Radiant Pool semi-inground...concrete blocks for the collar?

IAHawkeye02

Member
May 30, 2020
5
Council Bluffs, IA
Hi! Long time reader, first time poster....

Background:
- We purchased a Radiant, rectangle pool 16' x 32', it has shipped and we are expecting it next week (fingers crossed). We opted for no deep end (52" max height) and plan to bury the pool somewhere between 24" - 30" (we are still discussing depth).
- This project will be all DIY (as all the local pool installers were booked for most of the summer). We have the equipment to do the job, experience with outdoor projects and have owned an in-ground pool before, just not built one.

Issue - Concrete Collar:
- Our pool requires a 8" concrete collar around the perimeter of the pool along with concrete footers. Because we have a newer 330' concrete driveway that is only 4" or 5" in most spots a concrete truck cannot drive on it or get near the pool build site or we risk the truck will crack our driveway.
- We looked into hiring a pumper truck, but because of how our property sits, the pumper truck company said they could *probably* do it, but they would have to charge us a "ton of money" to do it (their words). Also using a concrete hopper or two is out, because round trip from the concrete truck parked on the street to build site is close to 15 minutes and risk things tipping over because of rough terrain in certain spots on the way to the pool build site.

Options:
(FYI, I couldn't find any threads regarding this topic)
1. Use 2 electric concrete mixers (one rented, one my dad owns) near the pool site and mix and pour the concrete ourselves (with the help of friends/family and likely some paid college kids lifting the concrete bags into the mixers). It will likely take around 500 bags of concrete for this project, with most being used for the collar.
2. Use 1 row of concrete blocks, stacked and leveled on rock, around the entire pool perimeter and fill them with concrete. This was recommended by my dad. This approach reduces our overall costs and tedious effort of mixing and pouring such a huge amount of concrete. Since our pool is a rectangle, it seems like this should work fine.

Does anyone have any advice or concerns re: using concrete block (not cinder block) filled with concrete for our pool collar? Keep in mind this is only 1 row of blocks as the collar only has to be 8". We plan to follow the directions/guidance on back-fill around the pool, leveling, etc. This question is just about the collar.

Any help is appreciated!
 

RETIREDGENCON

New member
May 31, 2020
2
Florida
Hi! Long time reader, first time poster....

Background:
- We purchased a Radiant, rectangle pool 16' x 32', it has shipped and we are expecting it next week (fingers crossed). We opted for no deep end (52" max height) and plan to bury the pool somewhere between 24" - 30" (we are still discussing depth).
- This project will be all DIY (as all the local pool installers were booked for most of the summer). We have the equipment to do the job, experience with outdoor projects and have owned an in-ground pool before, just not built one.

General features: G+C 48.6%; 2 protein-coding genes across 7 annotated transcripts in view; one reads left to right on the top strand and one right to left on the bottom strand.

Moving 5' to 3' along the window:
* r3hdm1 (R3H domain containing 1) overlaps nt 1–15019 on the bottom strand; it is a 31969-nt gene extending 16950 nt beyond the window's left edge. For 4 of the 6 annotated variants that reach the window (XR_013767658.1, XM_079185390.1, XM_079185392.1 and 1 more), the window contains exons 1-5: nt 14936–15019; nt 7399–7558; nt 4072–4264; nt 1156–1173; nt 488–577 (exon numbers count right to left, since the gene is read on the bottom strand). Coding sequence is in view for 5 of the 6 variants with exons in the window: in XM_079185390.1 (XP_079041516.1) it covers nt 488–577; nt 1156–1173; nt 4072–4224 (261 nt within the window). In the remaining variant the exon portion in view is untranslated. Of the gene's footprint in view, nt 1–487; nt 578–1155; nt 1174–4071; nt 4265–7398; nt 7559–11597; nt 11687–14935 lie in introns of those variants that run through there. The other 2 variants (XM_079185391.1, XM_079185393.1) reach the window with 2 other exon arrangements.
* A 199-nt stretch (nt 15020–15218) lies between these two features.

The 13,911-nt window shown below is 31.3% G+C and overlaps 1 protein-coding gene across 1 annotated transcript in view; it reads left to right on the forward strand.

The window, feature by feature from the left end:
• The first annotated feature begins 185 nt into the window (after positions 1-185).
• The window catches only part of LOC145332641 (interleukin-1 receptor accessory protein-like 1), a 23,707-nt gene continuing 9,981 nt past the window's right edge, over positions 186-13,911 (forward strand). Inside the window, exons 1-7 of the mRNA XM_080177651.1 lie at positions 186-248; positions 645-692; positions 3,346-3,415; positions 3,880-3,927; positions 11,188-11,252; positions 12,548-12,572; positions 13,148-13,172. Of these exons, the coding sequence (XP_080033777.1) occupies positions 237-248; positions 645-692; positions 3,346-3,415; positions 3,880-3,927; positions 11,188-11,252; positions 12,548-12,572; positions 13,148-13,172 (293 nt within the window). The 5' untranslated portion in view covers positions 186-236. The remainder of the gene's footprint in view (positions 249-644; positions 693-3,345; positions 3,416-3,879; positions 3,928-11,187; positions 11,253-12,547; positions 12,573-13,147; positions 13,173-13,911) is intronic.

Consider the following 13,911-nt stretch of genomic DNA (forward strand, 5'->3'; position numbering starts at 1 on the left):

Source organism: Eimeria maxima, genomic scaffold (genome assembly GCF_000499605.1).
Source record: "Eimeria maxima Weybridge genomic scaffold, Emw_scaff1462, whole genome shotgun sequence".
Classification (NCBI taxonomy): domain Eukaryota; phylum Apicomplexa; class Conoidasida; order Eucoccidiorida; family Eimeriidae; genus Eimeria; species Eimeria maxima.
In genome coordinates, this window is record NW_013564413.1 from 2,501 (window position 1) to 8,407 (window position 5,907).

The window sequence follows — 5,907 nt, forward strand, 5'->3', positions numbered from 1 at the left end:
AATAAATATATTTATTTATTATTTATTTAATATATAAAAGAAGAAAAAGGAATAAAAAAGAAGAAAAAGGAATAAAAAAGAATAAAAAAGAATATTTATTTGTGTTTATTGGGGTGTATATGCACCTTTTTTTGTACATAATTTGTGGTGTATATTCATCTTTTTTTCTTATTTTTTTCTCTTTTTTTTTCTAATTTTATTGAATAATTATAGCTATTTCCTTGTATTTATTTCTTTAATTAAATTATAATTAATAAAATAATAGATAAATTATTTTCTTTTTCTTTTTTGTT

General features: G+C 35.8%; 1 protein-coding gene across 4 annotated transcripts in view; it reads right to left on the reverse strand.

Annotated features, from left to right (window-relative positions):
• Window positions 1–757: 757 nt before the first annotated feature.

Issue - Concrete Collar:
- Our pool requires a 8" concrete collar around the perimeter of the pool along with concrete footers. Because we have a newer 330' concrete driveway that is only 4" or 5" in most spots a concrete truck cannot drive on it or get near the pool build site or we risk the truck will crack our driveway.
- We looked into hiring a pumper truck, but because of how our property sits, the pumper truck company said they could *probably* do it, but they would have to charge us a "ton of money" to do it (their words). Also using a concrete hopper or two is out, because round trip from the concrete truck parked on the street to build site is close to 15 minutes and risk things tipping over because of rough terrain in certain spots on the way to the pool build site.

Options:
(FYI, I couldn't find any threads regarding this topic)
1. Use 2 electric concrete mixers (one rented, one my dad owns) near the pool site and mix and pour the concrete ourselves (with the help of friends/family and likely some paid college kids lifting the concrete bags into the mixers). It will likely take around 500 bags of concrete for this project, with most being used for the collar.
2. Use 1 row of concrete blocks, stacked and leveled on rock, around the entire pool perimeter and fill them with concrete. This was recommended by my dad. This approach reduces our overall costs and tedious effort of mixing and pouring such a huge amount of concrete. Since our pool is a rectangle, it seems like this should work fine.

Does anyone have any advice or concerns re: using concrete block (not cinder block) filled with concrete for our pool collar? Keep in mind this is only 1 row of blocks as the collar only has to be 8". We plan to follow the directions/guidance on back-fill around the pool, leveling, etc. This question is just about the collar.

Any help is appreciated!
Response:

If I understand your description of constructing the cap itself, filled concrete block sitting atop a rock base is not only a concern, but likely a source of a potential real problem. Backfill will be entirely insufficient to hold in place what you are describing. I went to the Radiant site to examine the installation instructions. The cap as shown is monolithic, or poured integral with, the concrete footing and is illustrated to cover a portion of the pool side construction up to the weld point of the A-frame struts surrounding the exterior. This is most certainly to compensate for the force of structural deflection being imposed upon that point by the considerable water weight against it. So with respect to your alternate proposal, it's not possible anyway because the cap needs to be monolithic with the spread footing in order to be structurally sound. The consequence otherwise will likely result in an ultimate blowout at a point or points between the A-frame struts or even at a strut itself. As I mentioned, the required backfill will not prevent movement of a cell-filled cap arrangement.